After taking it on the chin throughout Thursday and Friday for its questionable strategy of sticking with the amyloid beta theory on Alzheimer’s — topped by the news that its partner Eisai had picked one of the worst moments possible to launch a new Phase III trial of their other Alzheimer’s drug BAN2401 — Biogen ended the week with a statement that stopped far short of a ringing endorsement of the move by their collaborators.
Here’s what they sent me Saturday morning:
“We can confirm that our collaboration partner, Eisai, has issued a news release to announce the start of a Phase III with BAN2401. We are working with Eisai to evaluate the potential next steps for Biogen. We are not commenting further. Please direct your questions to Eisai.”
Their other partnered Alzheimer’s drug is the BACE program for elenbecestat, which follows in the wake of massive setbacks in the field that indicate turning down the flow of amyloid beta doesn’t work in dealing with the disease.
Biogen’s stock $BIIB ended the week down more than $100 a share at $216.71, a disastrous 32% plunge on a Phase III failure for aducanumab that is leading to unending speculation about whether the company can work itself out of the fix it’s in or stands to get bought out itself.
“(T)his is absolute madness,” summed up Baird’s Brian Skorney as he looked over the latest developments.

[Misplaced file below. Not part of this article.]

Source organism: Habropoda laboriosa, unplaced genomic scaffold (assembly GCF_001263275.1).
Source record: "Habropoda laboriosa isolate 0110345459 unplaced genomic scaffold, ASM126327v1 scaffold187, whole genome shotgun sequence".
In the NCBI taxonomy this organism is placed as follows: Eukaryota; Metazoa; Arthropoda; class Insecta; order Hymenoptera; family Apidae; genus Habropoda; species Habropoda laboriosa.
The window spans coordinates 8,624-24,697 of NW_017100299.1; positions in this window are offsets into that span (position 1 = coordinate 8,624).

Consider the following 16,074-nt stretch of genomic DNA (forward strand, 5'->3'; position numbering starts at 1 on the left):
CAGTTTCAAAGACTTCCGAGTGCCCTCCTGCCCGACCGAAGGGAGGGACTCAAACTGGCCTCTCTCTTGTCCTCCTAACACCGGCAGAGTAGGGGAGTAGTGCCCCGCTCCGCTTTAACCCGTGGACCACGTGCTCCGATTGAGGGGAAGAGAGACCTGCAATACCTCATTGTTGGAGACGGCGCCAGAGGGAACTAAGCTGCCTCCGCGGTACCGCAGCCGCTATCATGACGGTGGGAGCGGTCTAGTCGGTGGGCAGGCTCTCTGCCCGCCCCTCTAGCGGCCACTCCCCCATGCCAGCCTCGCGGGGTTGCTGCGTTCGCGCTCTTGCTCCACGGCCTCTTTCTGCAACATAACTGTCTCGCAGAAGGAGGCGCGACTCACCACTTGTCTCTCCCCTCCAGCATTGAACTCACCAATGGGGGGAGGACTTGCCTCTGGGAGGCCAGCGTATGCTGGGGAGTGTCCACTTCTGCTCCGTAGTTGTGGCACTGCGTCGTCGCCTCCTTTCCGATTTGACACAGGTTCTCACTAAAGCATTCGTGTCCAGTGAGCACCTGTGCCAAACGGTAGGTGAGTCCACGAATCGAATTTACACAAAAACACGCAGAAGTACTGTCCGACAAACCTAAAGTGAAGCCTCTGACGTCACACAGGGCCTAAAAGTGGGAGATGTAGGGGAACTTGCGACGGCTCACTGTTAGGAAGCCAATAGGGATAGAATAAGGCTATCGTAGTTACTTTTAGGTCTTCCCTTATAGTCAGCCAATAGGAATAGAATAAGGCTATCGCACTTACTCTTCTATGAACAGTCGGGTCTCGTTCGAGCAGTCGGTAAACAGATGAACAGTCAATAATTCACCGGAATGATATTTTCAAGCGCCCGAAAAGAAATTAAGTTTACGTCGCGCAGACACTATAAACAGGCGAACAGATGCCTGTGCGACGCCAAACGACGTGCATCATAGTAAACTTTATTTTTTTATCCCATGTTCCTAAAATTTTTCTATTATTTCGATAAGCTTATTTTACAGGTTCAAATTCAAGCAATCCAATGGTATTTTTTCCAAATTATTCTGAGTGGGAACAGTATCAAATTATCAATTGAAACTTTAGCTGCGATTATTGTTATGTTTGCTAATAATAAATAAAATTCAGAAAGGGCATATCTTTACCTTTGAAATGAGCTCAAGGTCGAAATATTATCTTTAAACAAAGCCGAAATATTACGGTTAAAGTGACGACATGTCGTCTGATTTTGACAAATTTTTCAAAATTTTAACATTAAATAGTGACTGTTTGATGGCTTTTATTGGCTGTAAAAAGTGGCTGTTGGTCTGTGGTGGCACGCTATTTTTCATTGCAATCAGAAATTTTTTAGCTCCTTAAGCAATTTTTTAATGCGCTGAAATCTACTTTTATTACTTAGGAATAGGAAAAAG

The question now is whether Eisai will be part of Biogen’s future. That decision will rest in large part on Biogen CEO Michel Vounatsos, who staked his career on the now failed aducanumab back in the fall of 2017. The CEO restructured his alliance with Eisai and bought up an increased royalty share in aducanumab in a slate of deals that amounted to $500 million in added investments.
That big buy-in has come back to haunt him now.
Biogen rocked the biopharma world with the news that it scrapped the late-stage studies for aducanumab after concluding the trials were headed straight to the rocks — the latest in a long string of decisive failures in the field that has left a lineup of observers ready to conclude that any new investments in the amyloid beta field would be foolhardy. They’ve already been severely criticized for their work on BAN2401, partnered with Eisai, which began the new Phase III study on Friday.
I asked Eisai whether Biogen had been in touch to review its continuing involvement, which would now appear to be in doubt. A spokesperson did not answer that query,
The two companies were hit by a controversy on BAN2401, you may recall, after Eisai execs touted efficacy data and then revealed that researchers had pulled high-risk patients out of the trial, perhaps warping any results.
BAN2401 remains one of a handful of drugs still in the clinic that is built on the idea that reducing toxic levels of amyloid beta can bend the course of the disease. That’s never happened yet, though, with billions spent on the notion while Eli Lilly, AstraZeneca, Merck and Roche have all conceded major late-stage flops in the last year.
Being the last defender on that hill won’t win any hearts and minds on Wall Street, and Biogen needs all the support it can get.
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